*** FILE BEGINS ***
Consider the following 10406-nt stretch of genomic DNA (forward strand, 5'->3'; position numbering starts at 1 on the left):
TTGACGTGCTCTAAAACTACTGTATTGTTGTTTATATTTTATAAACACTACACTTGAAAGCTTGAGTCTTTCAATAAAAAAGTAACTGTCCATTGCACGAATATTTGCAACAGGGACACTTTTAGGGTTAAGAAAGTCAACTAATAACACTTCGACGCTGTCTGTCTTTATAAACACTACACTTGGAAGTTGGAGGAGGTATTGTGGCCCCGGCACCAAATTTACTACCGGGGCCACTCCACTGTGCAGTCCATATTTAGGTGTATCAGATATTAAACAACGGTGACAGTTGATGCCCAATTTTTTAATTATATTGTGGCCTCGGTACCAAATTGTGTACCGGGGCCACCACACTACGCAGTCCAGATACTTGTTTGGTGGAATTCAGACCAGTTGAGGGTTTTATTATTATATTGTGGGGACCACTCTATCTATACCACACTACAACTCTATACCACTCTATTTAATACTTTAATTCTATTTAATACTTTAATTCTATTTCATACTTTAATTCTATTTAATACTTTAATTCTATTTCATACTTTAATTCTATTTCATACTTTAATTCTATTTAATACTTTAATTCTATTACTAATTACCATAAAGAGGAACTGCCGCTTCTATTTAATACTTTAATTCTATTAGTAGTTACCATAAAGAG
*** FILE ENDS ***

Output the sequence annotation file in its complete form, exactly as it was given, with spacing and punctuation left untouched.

Consider the following 10406-nt stretch of genomic DNA (forward strand, 5'->3'; position numbering starts at 1 on the left):
TTGACGTGCTCTAAAACTACTGTATTGTTGTTTATATTTTATAAACACTACACTTGAAAGCTTGAGTCTTTCAATAAAAAAGTAACTGTCCATTGCACGAATATTTGCAACAGGGACACTTTTAGGGTTAAGAAAGTCAACTAATAACACTTCGACGCTGTCTGTCTTTATAAACACTACACTTGGAAGTTGGAGGAGGTATTGTGGCCCCGGCACCAAATTTACTACCGGGGCCACTCCACTGTGCAGTCCATATTTAGGTGTATCAGATATTAAACAACGGTGACAGTTGATGCCCAATTTTTTAATTATATTGTGGCCTCGGTACCAAATTGTGTACCGGGGCCACCACACTACGCAGTCCAGATACTTGTTTGGTGGAATTCAGACCAGTTGAGGGTTTTATTATTATATTGTGGGGACCACTCTATCTATACCACACTACAACTCTATACCACTCTATTTAATACTTTAATTCTATTTAATACTTTAATTCTATTTCATACTTTAATTCTATTTAATACTTTAATTCTATTTCATACTTTAATTCTATTTCATACTTTAATTCTATTTAATACTTTAATTCTATTACTAATTACCATAAAGAGGAACTGCCGCTTCTATTTAATACTTTAATTCTATTAGTAGTTACCATAAAGAG